Money & Mission
Volume V, Issue 14 - April 15, 2015
Editorial: Rights or Responsibilities?
Ever since the Canadian Charter of Rights and Freedoms was enacted in 1982, it seems that there has been a succession of statements about the rights of various groups in society, whether they be workers, employers, students, teachers, children, parents, pedestrians, motorists or others. Is this preoccupation with rights healthy?
An initial reaction is that codifying or providing legal support for rights contributes to human worth and dignity, and surely anything that does this is good? From a Christian perspective, we remember that Christ did more than anyone else to clarify our worth: he died so that each of us, regardless of age, health, wealth or talent, might have eternal life through our belief in him. Indeed, the Gospel records of his ministry include numerous examples of how Christ showed his regard for all classes of people – including those who were rejected by the majority at that time. Yet all of these acts of Christ appear to have been motivated by love, rather than a conviction that the individuals involved had a right to be healthy, or accepted, or equal to others. Indeed, it is not clear that he identified a single right of the type with which we are familiar today.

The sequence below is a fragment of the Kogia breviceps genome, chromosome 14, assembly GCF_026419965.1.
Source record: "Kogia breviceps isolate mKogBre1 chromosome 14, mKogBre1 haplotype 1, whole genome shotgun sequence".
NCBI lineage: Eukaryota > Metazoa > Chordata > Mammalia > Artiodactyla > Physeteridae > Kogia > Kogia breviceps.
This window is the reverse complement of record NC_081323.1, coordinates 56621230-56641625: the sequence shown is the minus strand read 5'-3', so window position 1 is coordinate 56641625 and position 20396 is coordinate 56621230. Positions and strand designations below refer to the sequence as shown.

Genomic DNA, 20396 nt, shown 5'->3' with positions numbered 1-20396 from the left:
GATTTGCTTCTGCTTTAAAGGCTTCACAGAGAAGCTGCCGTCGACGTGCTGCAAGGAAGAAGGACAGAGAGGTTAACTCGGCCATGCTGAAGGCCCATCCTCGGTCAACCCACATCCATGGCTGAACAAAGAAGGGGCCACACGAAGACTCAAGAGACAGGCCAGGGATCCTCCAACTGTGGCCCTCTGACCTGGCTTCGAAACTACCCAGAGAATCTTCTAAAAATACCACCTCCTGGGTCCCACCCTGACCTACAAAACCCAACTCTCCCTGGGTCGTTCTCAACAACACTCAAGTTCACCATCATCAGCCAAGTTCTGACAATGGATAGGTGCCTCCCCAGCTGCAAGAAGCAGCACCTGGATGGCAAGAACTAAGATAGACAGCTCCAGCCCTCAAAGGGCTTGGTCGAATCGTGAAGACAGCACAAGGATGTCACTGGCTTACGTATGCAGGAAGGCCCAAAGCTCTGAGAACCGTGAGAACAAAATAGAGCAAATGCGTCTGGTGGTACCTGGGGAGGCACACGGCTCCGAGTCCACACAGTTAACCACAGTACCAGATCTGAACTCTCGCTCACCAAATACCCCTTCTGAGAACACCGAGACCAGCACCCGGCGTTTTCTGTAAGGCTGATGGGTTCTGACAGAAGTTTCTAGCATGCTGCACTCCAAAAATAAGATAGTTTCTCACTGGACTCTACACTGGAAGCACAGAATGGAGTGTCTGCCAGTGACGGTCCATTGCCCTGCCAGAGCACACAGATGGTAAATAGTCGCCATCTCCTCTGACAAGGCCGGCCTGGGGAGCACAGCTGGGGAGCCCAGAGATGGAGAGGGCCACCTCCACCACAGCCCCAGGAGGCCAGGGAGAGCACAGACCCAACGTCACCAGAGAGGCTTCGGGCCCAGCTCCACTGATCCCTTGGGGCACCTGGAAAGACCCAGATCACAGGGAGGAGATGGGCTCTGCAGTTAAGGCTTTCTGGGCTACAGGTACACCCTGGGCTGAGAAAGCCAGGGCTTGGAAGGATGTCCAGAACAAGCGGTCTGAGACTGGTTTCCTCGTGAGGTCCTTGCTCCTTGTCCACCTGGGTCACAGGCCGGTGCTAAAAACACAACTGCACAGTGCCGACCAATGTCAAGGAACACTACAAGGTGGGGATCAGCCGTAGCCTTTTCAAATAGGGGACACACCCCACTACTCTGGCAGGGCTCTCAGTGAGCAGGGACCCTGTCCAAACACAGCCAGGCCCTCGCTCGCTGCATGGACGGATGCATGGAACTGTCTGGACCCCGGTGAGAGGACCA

Instead, Christ placed a great deal of emphasis on responsibilities. Among those that quickly come to mind are not judging, forgiving those who trespass against you, visiting the sick, feeding the hungry, and keeping his commandments. The international mission statement of the Salvation Army states that “Its ministry is motivated by the love of God”, and its innumerable social service ministries flow from the responsibility we feel for those who are less fortunate, rather than from a preoccupation with rights.
Supporting Salvation Army Ministries Outside Canada
Bryan Campbell, General Legal Counsel
Canada has an inhospitable regulatory environment for charities that want to engage in global operations. In particular, it is illegal under our regulatory system for a Canadian charity to give funds to a foreign charity: one making outright gifts to foreign charities could have its charitable registration revoked and be subject to a penalty tax equal to 100% of its assets. As a result, our Territory cannot simply transfer funds to organizations outside Canada, even if they are other Salvation Army territories or ministry units.
Complying with the requirements of the Canada Revenue Agency (CRA) can be cumbersome. It can also consume time, funds and resources that would otherwise be used in the projects that we sponsor outside Canada. Despite these obstacles, our Territory is involved in exciting work, from Haiti to Sierra Leone, which gives hope and dignity to children and adults who might otherwise be overlooked.
This creates a dilemma: we must comply with CRA requirements, but the vital work that we do cannot be compromised by having to jump through legal hoops.
To overcome this difficulty, we needed a mechanism that would allow us to comply with CRA requirements in an efficient, cost-effective manner. With the benefit of hindsight, we can see God’s hand in the solution. With the help of senior personnel at International Headquarters and assistance from the CRA, in 2009 our Territory entered into a Master Agency Agreement with The Salvation Army International Trustee Company (“SAITCO”) under which SAITCO acts as our agent when we engage in charitable work outside Canada.